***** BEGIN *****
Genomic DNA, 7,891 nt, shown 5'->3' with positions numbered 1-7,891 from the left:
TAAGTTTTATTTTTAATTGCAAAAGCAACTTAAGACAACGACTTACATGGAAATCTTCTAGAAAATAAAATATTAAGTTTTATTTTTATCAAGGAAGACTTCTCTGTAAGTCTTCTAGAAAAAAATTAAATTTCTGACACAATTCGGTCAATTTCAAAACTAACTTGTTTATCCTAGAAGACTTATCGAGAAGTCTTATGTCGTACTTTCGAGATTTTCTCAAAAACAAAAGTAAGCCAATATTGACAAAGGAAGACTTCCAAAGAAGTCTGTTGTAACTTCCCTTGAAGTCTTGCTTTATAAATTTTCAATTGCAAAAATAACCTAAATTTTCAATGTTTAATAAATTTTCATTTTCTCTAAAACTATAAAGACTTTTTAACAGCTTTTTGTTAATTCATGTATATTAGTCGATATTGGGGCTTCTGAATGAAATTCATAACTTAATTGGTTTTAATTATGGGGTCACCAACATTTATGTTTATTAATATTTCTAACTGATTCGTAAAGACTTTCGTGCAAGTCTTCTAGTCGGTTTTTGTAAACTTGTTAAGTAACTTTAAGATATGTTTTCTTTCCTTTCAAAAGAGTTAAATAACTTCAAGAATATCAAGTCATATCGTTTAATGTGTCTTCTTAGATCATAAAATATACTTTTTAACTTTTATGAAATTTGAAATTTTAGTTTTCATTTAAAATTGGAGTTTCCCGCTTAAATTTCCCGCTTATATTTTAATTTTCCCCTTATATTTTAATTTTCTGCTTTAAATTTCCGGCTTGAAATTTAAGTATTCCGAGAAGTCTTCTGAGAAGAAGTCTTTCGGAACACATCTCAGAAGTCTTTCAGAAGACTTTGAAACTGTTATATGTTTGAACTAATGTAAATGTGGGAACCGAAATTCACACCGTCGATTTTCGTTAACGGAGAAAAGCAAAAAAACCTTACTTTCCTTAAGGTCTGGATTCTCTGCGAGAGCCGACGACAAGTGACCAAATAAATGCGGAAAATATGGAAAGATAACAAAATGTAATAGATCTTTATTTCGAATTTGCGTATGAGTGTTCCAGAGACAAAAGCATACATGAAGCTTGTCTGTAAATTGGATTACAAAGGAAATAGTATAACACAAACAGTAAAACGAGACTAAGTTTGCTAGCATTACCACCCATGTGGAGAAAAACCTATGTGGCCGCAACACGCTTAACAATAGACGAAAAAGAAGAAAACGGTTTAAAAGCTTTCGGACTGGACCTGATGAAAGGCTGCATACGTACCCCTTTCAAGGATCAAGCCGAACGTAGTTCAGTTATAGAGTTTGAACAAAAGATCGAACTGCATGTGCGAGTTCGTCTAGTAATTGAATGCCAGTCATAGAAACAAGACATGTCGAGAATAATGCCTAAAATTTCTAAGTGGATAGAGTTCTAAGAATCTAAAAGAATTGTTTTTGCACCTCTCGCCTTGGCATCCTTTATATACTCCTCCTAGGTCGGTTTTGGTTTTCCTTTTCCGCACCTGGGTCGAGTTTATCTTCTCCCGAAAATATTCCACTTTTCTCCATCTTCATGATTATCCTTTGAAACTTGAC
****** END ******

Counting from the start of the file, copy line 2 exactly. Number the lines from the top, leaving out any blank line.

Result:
TAAGTTTTATTTTTAATTGCAAAAGCAACTTAAGACAACGACTTACATGGAAATCTTCTAGAAAATAAAATATTAAGTTTTATTTTTATCAAGGAAGACTTCTCTGTAAGTCTTCTAGAAAAAAATTAAATTTCTGACACAATTCGGTCAATTTCAAAACTAACTTGTTTATCCTAGAAGACTTATCGAGAAGTCTTATGTCGTACTTTCGAGATTTTCTCAAAAACAAAAGTAAGCCAATATTGACAAAGGAAGACTTCCAAAGAAGTCTGTTGTAACTTCCCTTGAAGTCTTGCTTTATAAATTTTCAATTGCAAAAATAACCTAAATTTTCAATGTTTAATAAATTTTCATTTTCTCTAAAACTATAAAGACTTTTTAACAGCTTTTTGTTAATTCATGTATATTAGTCGATATTGGGGCTTCTGAATGAAATTCATAACTTAATTGGTTTTAATTATGGGGTCACCAACATTTATGTTTATTAATATTTCTAACTGATTCGTAAAGACTTTCGTGCAAGTCTTCTAGTCGGTTTTTGTAAACTTGTTAAGTAACTTTAAGATATGTTTTCTTTCCTTTCAAAAGAGTTAAATAACTTCAAGAATATCAAGTCATATCGTTTAATGTGTCTTCTTAGATCATAAAATATACTTTTTAACTTTTATGAAATTTGAAATTTTAGTTTTCATTTAAAATTGGAGTTTCCCGCTTAAATTTCCCGCTTATATTTTAATTTTCCCCTTATATTTTAATTTTCTGCTTTAAATTTCCGGCTTGAAATTTAAGTATTCCGAGAAGTCTTCTGAGAAGAAGTCTTTCGGAACACATCTCAGAAGTCTTTCAGAAGACTTTGAAACTGTTATATGTTTGAACTAATGTAAATGTGGGAACCGAAATTCACACCGTCGATTTTCGTTAACGGAGAAAAGCAAAAAAACCTTACTTTCCTTAAGGTCTGGATTCTCTGCGAGAGCCGACGACAAGTGACCAAATAAATGCGGAAAATATGGAAAGATAACAAAATGTAATAGATCTTTATTTCGAATTTGCGTATGAGTGTTCCAGAGACAAAAGCATACATGAAGCTTGTCTGTAAATTGGATTACAAAGGAAATAGTATAACACAAACAGTAAAACGAGACTAAGTTTGCTAGCATTACCACCCATGTGGAGAAAAACCTATGTGGCCGCAACACGCTTAACAATAGACGAAAAAGAAGAAAACGGTTTAAAAGCTTTCGGACTGGACCTGATGAAAGGCTGCATACGTACCCCTTTCAAGGATCAAGCCGAACGTAGTTCAGTTATAGAGTTTGAACAAAAGATCGAACTGCATGTGCGAGTTCGTCTAGTAATTGAATGCCAGTCATAGAAACAAGACATGTCGAGAATAATGCCTAAAATTTCTAAGTGGATAGAGTTCTAAGAATCTAAAAGAATTGTTTTTGCACCTCTCGCCTTGGCATCCTTTATATACTCCTCCTAGGTCGGTTTTGGTTTTCCTTTTCCGCACCTGGGTCGAGTTTATCTTCTCCCGAAAATATTCCACTTTTCTCCATCTTCATGATTATCCTTTGAAACTTGAC